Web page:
November 20, 2018
St John’s Cathedral in Brisbane will be launching a new book ‘Anzac Legend’ which is about the various war memorials and treasures in the Cathedral dating back to World War I.
One of the memorials at St John’s Cathedral is a stained glass window of Mavis Parkinson, one of the 12 Anglican missionary martyrs who died in Papua New Guinea during the occupation of Japanese forces in 1942-43.
The book will be officially launched at the Cathedral by His Excellency Governor Paul de Jersey AC at 7:00pm on 19 December, 2018. It will be distributed to Brisbane secondary schools and complimentary copies will be available at the event.
If you are interested in attending the launch, please RSVP to Lisa Clarke on (07) 3835 2239 or email firstname.lastname@example.org
(The following article was written by Denzil Scrivens)
As Australians have been commemorating the end of the First World War, St John’s Cathedral in Brisbane is preparing to debut a comprehensive book on the many priceless memorials which have been entrusted to the Cathedral’s safekeeping in memory of the “Anzac Legend” and sacrifices in war made by ordinary Australians throughout the past 100 years.
Thanks to the support of the Queensland Government, together with the resources of the Australian War Memorial in Canberra, this insightful and evocative book will be launched at the Cathedral by the Governor of Queensland on Wednesday 19 December at 7:00 pm.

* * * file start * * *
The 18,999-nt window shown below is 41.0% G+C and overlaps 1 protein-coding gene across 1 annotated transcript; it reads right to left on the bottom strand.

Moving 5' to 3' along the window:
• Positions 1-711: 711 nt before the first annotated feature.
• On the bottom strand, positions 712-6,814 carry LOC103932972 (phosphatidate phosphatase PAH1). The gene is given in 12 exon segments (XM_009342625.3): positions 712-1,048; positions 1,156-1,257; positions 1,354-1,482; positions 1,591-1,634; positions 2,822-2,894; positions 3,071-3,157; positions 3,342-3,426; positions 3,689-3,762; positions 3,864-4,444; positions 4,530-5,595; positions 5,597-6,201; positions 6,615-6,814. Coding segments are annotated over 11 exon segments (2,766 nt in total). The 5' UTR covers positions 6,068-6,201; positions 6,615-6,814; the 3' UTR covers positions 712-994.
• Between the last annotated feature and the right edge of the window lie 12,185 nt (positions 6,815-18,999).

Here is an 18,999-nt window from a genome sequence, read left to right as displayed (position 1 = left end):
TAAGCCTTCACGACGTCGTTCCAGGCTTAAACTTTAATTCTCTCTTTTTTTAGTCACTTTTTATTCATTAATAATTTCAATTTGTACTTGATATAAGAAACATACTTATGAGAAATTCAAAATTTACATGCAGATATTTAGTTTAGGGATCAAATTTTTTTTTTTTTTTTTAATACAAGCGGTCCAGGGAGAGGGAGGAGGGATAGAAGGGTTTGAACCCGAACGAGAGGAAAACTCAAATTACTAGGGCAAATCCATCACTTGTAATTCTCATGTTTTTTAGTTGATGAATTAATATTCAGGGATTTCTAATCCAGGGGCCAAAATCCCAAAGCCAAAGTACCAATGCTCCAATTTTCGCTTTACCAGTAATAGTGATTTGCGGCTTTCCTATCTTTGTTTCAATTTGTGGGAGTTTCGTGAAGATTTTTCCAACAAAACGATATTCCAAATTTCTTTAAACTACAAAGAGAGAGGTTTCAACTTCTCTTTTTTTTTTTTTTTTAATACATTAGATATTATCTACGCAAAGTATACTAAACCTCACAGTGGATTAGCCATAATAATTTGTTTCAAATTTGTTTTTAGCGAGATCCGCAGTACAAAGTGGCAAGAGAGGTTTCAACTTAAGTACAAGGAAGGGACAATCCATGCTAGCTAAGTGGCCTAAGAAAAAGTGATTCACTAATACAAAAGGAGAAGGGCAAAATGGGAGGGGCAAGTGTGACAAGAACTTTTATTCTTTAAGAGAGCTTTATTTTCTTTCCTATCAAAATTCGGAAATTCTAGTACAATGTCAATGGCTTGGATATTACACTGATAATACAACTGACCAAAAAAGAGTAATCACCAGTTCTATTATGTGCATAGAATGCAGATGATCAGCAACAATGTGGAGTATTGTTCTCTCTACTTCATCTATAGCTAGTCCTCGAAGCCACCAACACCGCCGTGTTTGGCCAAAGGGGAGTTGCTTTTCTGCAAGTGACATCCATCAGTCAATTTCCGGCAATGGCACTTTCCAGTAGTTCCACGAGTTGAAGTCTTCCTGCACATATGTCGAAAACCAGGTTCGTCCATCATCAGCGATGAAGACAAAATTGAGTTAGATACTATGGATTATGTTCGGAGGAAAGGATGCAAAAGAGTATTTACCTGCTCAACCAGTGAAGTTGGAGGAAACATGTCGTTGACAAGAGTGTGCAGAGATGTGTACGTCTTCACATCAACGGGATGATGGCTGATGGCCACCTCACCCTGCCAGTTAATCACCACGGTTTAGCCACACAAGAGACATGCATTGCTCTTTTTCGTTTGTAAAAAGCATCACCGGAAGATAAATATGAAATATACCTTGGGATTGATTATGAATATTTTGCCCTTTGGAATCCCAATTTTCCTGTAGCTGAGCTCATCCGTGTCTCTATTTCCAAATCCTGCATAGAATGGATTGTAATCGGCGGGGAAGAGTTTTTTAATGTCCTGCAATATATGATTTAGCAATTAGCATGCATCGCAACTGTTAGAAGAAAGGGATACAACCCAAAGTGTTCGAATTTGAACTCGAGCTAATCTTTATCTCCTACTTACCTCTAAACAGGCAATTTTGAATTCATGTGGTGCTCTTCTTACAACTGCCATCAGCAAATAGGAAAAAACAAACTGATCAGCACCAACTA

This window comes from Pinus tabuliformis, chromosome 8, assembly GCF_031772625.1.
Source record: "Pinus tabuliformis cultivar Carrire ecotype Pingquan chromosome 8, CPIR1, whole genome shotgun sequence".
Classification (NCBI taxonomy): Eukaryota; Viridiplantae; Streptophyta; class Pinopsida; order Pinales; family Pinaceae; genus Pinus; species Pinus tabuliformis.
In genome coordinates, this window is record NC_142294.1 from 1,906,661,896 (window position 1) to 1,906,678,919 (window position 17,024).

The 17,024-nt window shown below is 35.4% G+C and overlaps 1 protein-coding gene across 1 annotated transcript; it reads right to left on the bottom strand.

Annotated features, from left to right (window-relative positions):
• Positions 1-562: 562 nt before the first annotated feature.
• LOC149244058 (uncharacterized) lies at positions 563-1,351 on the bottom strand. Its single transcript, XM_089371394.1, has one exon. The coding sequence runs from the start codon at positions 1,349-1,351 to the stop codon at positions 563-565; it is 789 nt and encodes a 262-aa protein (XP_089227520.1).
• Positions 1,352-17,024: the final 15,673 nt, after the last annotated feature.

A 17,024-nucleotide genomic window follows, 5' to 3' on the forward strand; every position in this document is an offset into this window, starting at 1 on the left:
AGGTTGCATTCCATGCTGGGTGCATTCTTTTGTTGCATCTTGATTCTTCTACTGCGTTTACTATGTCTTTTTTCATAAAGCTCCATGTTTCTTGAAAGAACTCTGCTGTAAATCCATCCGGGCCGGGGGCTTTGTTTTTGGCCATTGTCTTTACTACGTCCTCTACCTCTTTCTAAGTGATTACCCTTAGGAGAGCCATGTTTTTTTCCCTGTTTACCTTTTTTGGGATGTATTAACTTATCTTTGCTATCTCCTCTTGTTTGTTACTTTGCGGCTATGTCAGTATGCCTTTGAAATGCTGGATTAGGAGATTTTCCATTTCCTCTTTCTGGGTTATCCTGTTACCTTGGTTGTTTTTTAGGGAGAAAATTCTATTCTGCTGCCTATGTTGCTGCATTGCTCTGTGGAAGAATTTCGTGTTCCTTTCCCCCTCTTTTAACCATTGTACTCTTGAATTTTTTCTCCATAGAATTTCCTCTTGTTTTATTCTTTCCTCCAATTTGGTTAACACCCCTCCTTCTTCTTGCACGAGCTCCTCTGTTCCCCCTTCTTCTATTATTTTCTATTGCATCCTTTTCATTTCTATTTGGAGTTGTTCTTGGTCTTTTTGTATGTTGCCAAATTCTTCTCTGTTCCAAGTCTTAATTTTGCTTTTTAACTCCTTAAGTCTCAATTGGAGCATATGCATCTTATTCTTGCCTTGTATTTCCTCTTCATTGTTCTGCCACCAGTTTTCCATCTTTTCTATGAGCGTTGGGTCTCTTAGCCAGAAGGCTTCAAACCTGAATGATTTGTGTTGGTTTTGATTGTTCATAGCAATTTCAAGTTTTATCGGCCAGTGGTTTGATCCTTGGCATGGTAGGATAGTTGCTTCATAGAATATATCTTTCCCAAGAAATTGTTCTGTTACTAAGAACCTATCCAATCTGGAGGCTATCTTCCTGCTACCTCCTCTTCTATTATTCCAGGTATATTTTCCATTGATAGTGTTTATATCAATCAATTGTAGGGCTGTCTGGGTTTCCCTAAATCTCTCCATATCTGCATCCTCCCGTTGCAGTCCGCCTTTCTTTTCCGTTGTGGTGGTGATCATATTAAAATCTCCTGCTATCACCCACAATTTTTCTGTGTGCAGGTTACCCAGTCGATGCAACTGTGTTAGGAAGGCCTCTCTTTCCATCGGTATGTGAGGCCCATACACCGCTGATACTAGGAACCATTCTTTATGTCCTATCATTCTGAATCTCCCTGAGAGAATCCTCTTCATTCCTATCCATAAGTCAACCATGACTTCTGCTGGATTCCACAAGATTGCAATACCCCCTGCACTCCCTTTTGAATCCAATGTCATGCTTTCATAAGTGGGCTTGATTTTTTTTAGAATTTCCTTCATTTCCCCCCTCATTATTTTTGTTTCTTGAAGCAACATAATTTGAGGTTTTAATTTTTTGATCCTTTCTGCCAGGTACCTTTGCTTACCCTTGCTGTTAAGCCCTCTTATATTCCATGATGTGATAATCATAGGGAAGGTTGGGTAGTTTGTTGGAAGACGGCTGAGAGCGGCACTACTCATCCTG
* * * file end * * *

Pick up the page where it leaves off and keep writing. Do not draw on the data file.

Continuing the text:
The date of the launch marks the 103rd anniversary that the Cathedral’s Gallipoli flag was flown at Anzac Cove, recently discovered to have been the last flag flown at the evacuation of the Anzacs on 19 December 1915.
|Window in St John’s Cathedral com-
memorating the New Guinea Martyrs.
Of interest to ABM supporters is another memorial featured in the book. This is a stained glass window in the South Transept of the Cathedral which depicts a nurse standing next to a Papuan in native dress. The window commemorates the four women missionaries who were killed in Papua in 1942 when the Australian territories of Papua and New Guinea were invaded by the Japanese. The inclusion of their names in the Cathedral window is a reminder of the sacrifice and devotion to duty that these Australian missionary workers displayed when the Japanese invaded.
The four women mission workers were part of a larger group of Australian missionaries in Papua and New Guinea who were working as priests, medical workers, nurses and teachers when the Japanese invaded. As the Japanese advanced towards New Guinea the Bishop of New Guinea and later Archbishop of Brisbane, the Right Reverend Philip Strong, broadcast a message to the missionaries urging them to remain in their posts. He told them:
“…we must endeavour to carry on our work in all circumstances, no matter what the cost may ultimately be to any of us individually…Our people need us now more than ever before in the whole history of the Mission… we cannot leave. We shall not leave. We shall stay by our trust. We shall stand by our vocation”
The missionaries remained, a decision which sealed the fate of a number of them who were to meet their death at the hands of the invaders. The first to die was the Reverend Henry Mathews of Port Moresby, a Victorian cleric who was well over 60 years of age. He was killed, either shot or drowned, in a boat in which he was carrying a group of local people to safety. Killed with him was his faithful Papuan helper, Leslie Gariadi of Boianai.